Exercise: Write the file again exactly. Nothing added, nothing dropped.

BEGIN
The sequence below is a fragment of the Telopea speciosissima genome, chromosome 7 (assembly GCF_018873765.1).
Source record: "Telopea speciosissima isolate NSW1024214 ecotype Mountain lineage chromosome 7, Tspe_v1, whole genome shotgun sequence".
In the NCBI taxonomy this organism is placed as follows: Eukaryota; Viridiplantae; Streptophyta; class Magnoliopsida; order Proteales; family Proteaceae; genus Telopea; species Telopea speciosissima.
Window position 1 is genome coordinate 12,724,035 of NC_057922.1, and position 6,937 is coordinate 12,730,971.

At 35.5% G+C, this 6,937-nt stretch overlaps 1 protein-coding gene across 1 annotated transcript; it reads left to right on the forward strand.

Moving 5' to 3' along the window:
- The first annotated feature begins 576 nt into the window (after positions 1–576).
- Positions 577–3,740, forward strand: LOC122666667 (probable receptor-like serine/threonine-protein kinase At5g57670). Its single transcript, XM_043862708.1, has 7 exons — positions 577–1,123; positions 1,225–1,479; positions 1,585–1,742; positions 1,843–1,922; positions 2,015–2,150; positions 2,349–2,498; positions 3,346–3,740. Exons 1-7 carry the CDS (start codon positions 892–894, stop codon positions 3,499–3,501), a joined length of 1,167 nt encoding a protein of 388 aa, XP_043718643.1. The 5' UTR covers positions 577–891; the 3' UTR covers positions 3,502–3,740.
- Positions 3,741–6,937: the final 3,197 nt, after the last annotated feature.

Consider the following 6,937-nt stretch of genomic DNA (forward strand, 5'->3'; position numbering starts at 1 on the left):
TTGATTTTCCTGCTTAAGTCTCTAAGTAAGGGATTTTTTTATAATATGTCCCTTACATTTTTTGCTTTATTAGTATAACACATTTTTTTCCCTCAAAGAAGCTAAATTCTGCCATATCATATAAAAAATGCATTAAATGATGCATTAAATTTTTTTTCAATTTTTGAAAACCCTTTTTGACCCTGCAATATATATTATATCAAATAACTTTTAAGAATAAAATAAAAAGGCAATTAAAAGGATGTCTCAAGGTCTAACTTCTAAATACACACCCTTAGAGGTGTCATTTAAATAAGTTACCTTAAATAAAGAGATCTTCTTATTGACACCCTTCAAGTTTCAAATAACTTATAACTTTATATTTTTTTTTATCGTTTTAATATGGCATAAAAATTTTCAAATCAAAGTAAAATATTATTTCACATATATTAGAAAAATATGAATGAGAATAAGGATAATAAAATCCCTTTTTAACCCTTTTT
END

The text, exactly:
The sequence below is a fragment of the Telopea speciosissima genome, chromosome 7 (assembly GCF_018873765.1).
Source record: "Telopea speciosissima isolate NSW1024214 ecotype Mountain lineage chromosome 7, Tspe_v1, whole genome shotgun sequence".
In the NCBI taxonomy this organism is placed as follows: Eukaryota; Viridiplantae; Streptophyta; class Magnoliopsida; order Proteales; family Proteaceae; genus Telopea; species Telopea speciosissima.
Window position 1 is genome coordinate 12,724,035 of NC_057922.1, and position 6,937 is coordinate 12,730,971.

At 35.5% G+C, this 6,937-nt stretch overlaps 1 protein-coding gene across 1 annotated transcript; it reads left to right on the forward strand.

Moving 5' to 3' along the window:
- The first annotated feature begins 576 nt into the window (after positions 1–576).
- Positions 577–3,740, forward strand: LOC122666667 (probable receptor-like serine/threonine-protein kinase At5g57670). Its single transcript, XM_043862708.1, has 7 exons — positions 577–1,123; positions 1,225–1,479; positions 1,585–1,742; positions 1,843–1,922; positions 2,015–2,150; positions 2,349–2,498; positions 3,346–3,740. Exons 1-7 carry the CDS (start codon positions 892–894, stop codon positions 3,499–3,501), a joined length of 1,167 nt encoding a protein of 388 aa, XP_043718643.1. The 5' UTR covers positions 577–891; the 3' UTR covers positions 3,502–3,740.
- Positions 3,741–6,937: the final 3,197 nt, after the last annotated feature.

Consider the following 6,937-nt stretch of genomic DNA (forward strand, 5'->3'; position numbering starts at 1 on the left):
TTGATTTTCCTGCTTAAGTCTCTAAGTAAGGGATTTTTTTATAATATGTCCCTTACATTTTTTGCTTTATTAGTATAACACATTTTTTTCCCTCAAAGAAGCTAAATTCTGCCATATCATATAAAAAATGCATTAAATGATGCATTAAATTTTTTTTCAATTTTTGAAAACCCTTTTTGACCCTGCAATATATATTATATCAAATAACTTTTAAGAATAAAATAAAAAGGCAATTAAAAGGATGTCTCAAGGTCTAACTTCTAAATACACACCCTTAGAGGTGTCATTTAAATAAGTTACCTTAAATAAAGAGATCTTCTTATTGACACCCTTCAAGTTTCAAATAACTTATAACTTTATATTTTTTTTTATCGTTTTAATATGGCATAAAAATTTTCAAATCAAAGTAAAATATTATTTCACATATATTAGAAAAATATGAATGAGAATAAGGATAATAAAATCCCTTTTTAACCCTTTTT